Vinny Fry had only a rudimentary understanding of fusion energy, gleaned in part from “Iron Man” films, when he made the Google search that ultimately landed him a job as mechanical engineer at MIT’s Plasma Science and Fusion Center (PSFC). An undergraduate at Duke University, where he ran their 3D printing lab, Fry was interning at SpaceX but wanting a new challenge, one he felt would have a greater impact for the future of the planet. Working late one night, he typed into the search engine: 3D Printing Nuclear Fusion.
Fry knew that fusion, which fuels the sun and other stars, is a potentially endless source of carbon-free energy on Earth. Researchers have spent decades exploring how to heat hydrogen fuel inside a doughnut-shaped “tokamak,” creating plasma that is hot and dense enough to produce fusion reactions. Because plasma follows magnetic field lines, these devices are wrapped with magnets to keep the hot fuel from damaging the chamber walls.
Fry pressed “return.” What appeared at the top of his screen was a recently published paper on MIT’s proposed ARC tokamak. The design took advantage of a novel high temperature superconducting (HTS) magnetic tape that would allow the fusion device to be reduced in size, less costly, and more efficiently built.
He did not hesitate to “cold email” PSFC Director Dennis Whyte, the MIT Hitachi America Professor of Engineering, explaining that he was about to pursue his master’s degree at Duke University, and suggesting his 3D printing skills could provide the PSFC with needed expertise in creating tokamak hardware, while providing him with a thesis topic. Whyte was happy to welcome a fledgling fusion engineer with unique talents.
Fry’s skills have evolved beyond 3D printing. Offered a job as mechanical engineer after he completed his thesis, he is now critically involved with the SPARC tokamak. A collaboration between the PSFC and MIT spinoff Commonwealth Fusion Systems (CFS), SPARC is a prototype for ARC to demonstrate net fusion energy. Fry is preparing to help test SPARC’s Toroidal Field Magnet Coil (TFMC), a scaled prototype for the HTS magnets that will surround the tokamak’s toroidal vacuum chamber to confine the plasma.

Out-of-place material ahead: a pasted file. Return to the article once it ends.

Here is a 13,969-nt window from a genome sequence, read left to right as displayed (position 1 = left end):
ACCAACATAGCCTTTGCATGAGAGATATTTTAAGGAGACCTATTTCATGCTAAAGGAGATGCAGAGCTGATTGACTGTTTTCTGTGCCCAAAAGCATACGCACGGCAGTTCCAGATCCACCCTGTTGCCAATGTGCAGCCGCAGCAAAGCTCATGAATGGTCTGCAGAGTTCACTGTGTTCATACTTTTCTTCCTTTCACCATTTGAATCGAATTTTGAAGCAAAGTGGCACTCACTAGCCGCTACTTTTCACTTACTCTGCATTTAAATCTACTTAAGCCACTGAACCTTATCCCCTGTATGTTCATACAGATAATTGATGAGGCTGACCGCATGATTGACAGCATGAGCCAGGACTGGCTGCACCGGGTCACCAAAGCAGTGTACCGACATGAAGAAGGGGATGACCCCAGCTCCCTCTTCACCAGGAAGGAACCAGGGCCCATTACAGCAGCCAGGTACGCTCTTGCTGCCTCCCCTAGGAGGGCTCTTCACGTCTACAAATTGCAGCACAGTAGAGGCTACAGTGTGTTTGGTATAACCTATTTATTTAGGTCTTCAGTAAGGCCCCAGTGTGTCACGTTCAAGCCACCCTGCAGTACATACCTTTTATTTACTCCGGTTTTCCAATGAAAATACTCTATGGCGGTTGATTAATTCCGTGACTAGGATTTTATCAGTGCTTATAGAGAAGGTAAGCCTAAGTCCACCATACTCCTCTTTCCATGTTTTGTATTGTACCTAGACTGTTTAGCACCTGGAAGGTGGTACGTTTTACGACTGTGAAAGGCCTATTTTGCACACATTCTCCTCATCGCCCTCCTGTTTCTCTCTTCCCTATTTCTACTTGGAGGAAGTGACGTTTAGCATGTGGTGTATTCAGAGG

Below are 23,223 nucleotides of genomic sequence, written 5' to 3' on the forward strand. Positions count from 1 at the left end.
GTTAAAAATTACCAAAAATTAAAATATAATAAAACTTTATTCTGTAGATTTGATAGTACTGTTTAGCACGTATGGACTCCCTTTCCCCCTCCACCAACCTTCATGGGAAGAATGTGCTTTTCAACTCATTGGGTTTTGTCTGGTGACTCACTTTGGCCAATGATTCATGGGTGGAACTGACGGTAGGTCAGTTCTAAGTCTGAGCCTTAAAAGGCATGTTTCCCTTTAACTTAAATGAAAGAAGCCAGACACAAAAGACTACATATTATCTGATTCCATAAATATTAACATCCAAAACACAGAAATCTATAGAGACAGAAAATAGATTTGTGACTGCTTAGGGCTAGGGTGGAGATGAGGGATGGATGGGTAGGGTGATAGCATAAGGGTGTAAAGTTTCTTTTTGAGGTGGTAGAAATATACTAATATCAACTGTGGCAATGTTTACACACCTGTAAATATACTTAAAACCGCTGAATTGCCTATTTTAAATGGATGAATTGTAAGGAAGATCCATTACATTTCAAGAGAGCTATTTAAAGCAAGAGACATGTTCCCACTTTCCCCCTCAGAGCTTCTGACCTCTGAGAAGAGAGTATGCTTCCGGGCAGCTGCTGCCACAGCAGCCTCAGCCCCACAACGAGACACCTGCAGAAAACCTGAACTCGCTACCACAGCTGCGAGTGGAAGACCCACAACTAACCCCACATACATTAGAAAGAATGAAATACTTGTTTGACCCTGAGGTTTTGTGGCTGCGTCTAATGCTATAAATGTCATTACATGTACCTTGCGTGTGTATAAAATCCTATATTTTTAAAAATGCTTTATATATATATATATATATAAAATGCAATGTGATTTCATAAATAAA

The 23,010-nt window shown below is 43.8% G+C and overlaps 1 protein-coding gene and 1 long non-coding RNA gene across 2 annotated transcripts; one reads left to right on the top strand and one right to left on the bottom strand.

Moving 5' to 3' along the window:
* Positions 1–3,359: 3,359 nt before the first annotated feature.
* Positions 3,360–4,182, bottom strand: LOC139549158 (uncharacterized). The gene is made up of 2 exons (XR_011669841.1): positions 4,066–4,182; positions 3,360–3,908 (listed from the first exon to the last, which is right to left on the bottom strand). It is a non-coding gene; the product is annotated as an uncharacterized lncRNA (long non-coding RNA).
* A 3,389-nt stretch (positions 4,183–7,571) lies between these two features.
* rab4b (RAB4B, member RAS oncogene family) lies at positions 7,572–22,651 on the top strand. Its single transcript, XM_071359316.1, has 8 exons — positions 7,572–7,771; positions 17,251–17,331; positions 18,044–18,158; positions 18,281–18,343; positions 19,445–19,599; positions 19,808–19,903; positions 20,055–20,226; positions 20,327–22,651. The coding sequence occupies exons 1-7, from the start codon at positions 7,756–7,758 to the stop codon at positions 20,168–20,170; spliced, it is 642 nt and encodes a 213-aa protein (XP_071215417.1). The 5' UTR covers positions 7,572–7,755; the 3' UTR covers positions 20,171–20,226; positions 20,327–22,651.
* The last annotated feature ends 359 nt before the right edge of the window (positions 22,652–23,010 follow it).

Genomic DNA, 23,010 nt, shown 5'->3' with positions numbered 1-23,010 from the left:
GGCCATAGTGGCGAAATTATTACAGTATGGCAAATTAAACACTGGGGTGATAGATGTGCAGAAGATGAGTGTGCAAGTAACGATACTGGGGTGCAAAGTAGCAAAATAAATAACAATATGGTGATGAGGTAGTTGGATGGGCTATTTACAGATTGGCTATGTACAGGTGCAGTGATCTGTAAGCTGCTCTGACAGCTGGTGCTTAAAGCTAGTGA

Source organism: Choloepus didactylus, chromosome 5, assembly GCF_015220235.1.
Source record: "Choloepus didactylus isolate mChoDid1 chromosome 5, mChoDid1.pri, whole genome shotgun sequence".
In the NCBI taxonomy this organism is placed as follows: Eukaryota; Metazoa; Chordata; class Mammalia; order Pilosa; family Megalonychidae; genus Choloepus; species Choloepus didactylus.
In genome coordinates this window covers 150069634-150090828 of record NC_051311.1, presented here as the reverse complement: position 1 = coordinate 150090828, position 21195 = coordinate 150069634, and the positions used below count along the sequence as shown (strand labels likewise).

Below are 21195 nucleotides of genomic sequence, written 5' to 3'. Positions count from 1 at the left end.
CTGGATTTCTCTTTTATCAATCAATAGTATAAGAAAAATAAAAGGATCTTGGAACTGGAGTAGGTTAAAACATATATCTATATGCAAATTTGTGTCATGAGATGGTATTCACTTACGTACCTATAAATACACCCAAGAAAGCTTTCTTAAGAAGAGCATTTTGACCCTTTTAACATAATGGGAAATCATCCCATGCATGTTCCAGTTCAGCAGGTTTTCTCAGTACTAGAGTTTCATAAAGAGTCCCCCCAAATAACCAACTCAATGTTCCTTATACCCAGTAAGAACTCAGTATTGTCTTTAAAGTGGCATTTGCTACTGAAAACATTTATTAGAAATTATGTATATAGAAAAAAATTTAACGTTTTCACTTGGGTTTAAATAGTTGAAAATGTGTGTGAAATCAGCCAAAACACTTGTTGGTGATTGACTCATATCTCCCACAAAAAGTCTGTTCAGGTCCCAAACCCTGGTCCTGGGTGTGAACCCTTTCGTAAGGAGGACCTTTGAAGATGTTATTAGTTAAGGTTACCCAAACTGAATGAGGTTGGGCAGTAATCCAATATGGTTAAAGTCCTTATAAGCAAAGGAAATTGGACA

Because SPARC’s magnets will need to be cooled in order to maintain their superconducting properties during fusion experiments, the TFMC needs to be tested in this cold environment to be sure it will work effectively when scaled for SPARC. This includes the two components of the magnet Fry is overseeing: the current leads, which provide power to the magnet, and the cable bus, which connects the leads to the magnet.
“You can think of the two current leads as just like wires in a wall plug for charging your phone,” Fry explains. “One of them is the ‘positive’ and one of them is the ‘negative‘ — and they supply current to the magnet.”
To be tested, the 3-meter tall leads will be positioned vertically within a cryostat, their tops poking outside the container at room temperature, while the majority will be cooled by cryogenic fluids.
The novel design of the current leads also makes manufacturing simpler and easier to operate, but it presents some challenges. Because the superconducting magnet performance improves the colder it gets, the leads need to supply power without significantly heating up the system. Fry marvels that “while phone chargers carry about 1 amp of current and generate about 20 Watts of heating power, the current leads will be able to supply 45,000 amps, but the heating to the magnet will be less than 20 Watts.”
A successful test of the TFMC means the designs can be “copied and pasted” into SPARC, saving valuable time, given the goal of having SPARC operational around 2025.
“The SPARC magnets will be similar current to what we are testing,” says Fry, “and the magnet itself will be similar in scale. So the design of the leads will be close to identical.”
He expects the cable bus design will also be transferable to SPARC, which will prove valuable in designing the complete energy feed system.
The efficiency of this transferable technology is a passion for Fry. He is excited to get to the point in a design when the question becomes, “How do we produce this component in bulk?”
He asks, “How can we make it a manufacturable object if we're going to have to make 100 of these sections? You need to bring new and innovative ideas to the space that help us go a little faster.”
Fry is impressed with the freedom he has on this project to brainstorm multiple creative approaches to solving a problem.
“I think it's fun to work in a space where you can say, OK, here are some of the principles of how these things work, but you get to choose what direction you want to go to make it happen; a space where the problem statement is wide open enough that you have the room to maneuver and break some rules.”